My apologies for a late post. I am very aware that I have shifted into full summer mode. It's like I'm on "island time" (minus the island). I wake an hour later than I should. My family eats dinner way later than in the cooler, darker months. And, now on Thursday, here's Wednesday's post. In less than two weeks, school will resume and with it, mornings that must begin much, much earlier. There will be the inevitable shift of our mental time zones. No more island time and no more kids literally climbing on me as I attempt to write anything from this blog to a simple e-mail. And, forget about that next novel! The outline is patiently sitting on my desk waiting for September.
Next week, my blog and I and, oh yeah, the three kids and the husband are off for a little rest and relaxation. I hope to return ready to face another school year and even more ready to take advantage of a quiet house by focusing on writing. When I do go to climb the mountain that is the first draft of novel #2, I'll be sure to keep in mind these thoughts posted by Daily Literary Quote on my Google home page this morning. It has me saying, "I want to write like that!"
"All good books are alike in that they are truer than if they had really happened and after you are finished reading one you will feel that all that happened to you and afterwards it all belongs to you: the good and the bad, the ecstasy, the remorse and sorrow, the people and the places and how the weather was. If you can get so that you can give that to people, then you are a writer." Ernest Hemingway
See ya in two weeks!
Wednesday, August 10, 2011
The number 13 has bounced around my family in the form of addresses, birthdays, times of birth and even as the Route # next to my last place of employment. This past Monday has marked my 13th wedding anniversary ... so it darn well better be lucky.
So, no, I do not suffer from Triskaidekaphobia. Although, it is fun to say. On a quick Internet search, I discovered that I need not fear this number. For as many examples of bad luck associated with 13, there were equally as many fortunate beliefs. The problem humanity seems to have with the number dates all the way back to ancient times. As the lunar cycles were counted in relation to the solar calendar, there were supposed to be 12. But it wasn't exact. Every four years, there would be a 13th full moon. In biblical times, Jesus plus the 12 apostles at the last supper equals 13. It has been said Judas who betrayed Jesus was the 13th to arrive. In modern times, the number 13 has been worn on the uniforms and jerseys of an impressive group including Wilt Chamberlain, Dan Marino and Alex Rodriguez. Taylor Swift born on December 13th often is seen wearing the number on her hand in concerts. There's no doubt this number has a certain mystique about it. After all, the age of 13 officially, for better or worse, begins the teenage years.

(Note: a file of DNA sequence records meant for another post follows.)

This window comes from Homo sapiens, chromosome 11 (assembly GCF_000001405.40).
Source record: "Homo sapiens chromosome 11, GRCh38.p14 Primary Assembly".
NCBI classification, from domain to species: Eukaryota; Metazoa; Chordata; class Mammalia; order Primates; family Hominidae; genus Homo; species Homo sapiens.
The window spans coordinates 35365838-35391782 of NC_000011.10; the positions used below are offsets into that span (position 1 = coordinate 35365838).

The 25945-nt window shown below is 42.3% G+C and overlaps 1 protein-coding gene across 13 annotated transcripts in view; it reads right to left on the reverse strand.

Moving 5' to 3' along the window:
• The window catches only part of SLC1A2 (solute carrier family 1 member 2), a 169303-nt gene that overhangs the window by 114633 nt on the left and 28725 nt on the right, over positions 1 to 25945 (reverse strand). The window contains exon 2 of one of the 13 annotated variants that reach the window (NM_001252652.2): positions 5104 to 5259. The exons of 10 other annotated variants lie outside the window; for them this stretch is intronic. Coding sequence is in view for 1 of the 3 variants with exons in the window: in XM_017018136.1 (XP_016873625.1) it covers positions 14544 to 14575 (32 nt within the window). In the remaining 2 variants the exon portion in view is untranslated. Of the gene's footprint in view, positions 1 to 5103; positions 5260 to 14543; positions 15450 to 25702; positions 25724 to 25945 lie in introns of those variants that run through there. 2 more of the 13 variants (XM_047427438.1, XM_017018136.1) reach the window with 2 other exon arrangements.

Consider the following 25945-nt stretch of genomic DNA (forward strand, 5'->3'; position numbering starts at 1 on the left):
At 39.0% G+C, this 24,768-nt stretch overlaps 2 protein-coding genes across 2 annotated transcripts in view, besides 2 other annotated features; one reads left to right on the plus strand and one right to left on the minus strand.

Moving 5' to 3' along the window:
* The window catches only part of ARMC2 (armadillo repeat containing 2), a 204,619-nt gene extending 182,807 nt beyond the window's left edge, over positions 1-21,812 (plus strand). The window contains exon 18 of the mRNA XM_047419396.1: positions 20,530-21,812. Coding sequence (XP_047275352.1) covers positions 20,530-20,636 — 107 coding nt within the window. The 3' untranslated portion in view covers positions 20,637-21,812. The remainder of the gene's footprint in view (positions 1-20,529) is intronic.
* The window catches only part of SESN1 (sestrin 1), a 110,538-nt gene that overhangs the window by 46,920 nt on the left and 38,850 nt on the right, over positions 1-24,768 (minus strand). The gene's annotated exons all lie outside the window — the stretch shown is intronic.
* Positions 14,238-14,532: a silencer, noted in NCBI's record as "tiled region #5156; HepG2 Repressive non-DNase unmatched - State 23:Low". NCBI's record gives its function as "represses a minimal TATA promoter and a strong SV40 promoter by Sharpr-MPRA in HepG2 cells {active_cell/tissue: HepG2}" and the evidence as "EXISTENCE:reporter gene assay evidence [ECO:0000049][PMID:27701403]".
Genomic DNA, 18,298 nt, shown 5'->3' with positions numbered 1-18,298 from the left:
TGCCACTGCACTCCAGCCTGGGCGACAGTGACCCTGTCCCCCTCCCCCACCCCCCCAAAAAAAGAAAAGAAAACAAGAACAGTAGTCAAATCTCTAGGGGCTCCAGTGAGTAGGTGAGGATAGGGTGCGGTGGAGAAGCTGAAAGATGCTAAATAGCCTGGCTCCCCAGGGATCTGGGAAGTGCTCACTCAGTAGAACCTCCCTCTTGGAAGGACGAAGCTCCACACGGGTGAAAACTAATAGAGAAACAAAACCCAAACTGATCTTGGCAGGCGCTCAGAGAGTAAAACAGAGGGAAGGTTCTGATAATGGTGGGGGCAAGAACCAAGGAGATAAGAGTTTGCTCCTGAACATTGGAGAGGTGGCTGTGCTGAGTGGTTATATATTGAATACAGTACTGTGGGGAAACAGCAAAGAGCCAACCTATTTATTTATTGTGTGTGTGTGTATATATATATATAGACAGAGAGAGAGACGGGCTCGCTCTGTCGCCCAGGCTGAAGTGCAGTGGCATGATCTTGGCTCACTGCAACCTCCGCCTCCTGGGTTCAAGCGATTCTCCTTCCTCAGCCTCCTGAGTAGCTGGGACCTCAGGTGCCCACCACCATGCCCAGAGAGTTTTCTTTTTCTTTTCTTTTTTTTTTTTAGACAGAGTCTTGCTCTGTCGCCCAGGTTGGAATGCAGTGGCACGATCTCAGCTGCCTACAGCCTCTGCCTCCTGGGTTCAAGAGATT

So, is 13 lucky or unlucky? Like everything else in life, it's all a matter of perspective. Having a choice in the matter, I'll bet on the side of lucky.
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Wednesday, August 3, 2011
On the drive home from my daughter's preschool themed dance class (see what I mean about being "on-the-go"), I noticed a garden worth envying. At this house, the corn stood tall and impressive as opposed to our shriveled brown versions. There were pumpkins vined at the corn's base. Our pumpkin seeds had remained in the packet. It had reminded me of a type of garden I had once learned about while teaching Pre-K: a Three Sisters Garden.
What is it? You ask. A three sisters garden is an ancient method of gardening I believe (but don't hold me to it) used by the Native Americans. While the three sisters are not all that unusual - corn, squash and beans, the way these three plants work together is amazing. Corn is the tall sister and the support system for the beans, the third sister, to vine up and around. The bean plant in turn binds the three sisters together while keeping the soil fertile. Squash, the second sister, covers and protects the ground, maintaining much needed moisture.
In my garden, the corn stands off on its own. Five yards away, we have sugar snap peas and two rows of zucchini squash. All the plants were growing just fine until the stress of the extreme heat took its toll. Next year, I'd like to try a three sisters garden and see if it indeed works as I have read. I can't help thinking that my garden as compared to the three sisters garden are somehow a metaphor for life. Something about the support of others helping with the stresses of life.
If you'd like to learn more about growing a Three Sisters Garden, check out this site:
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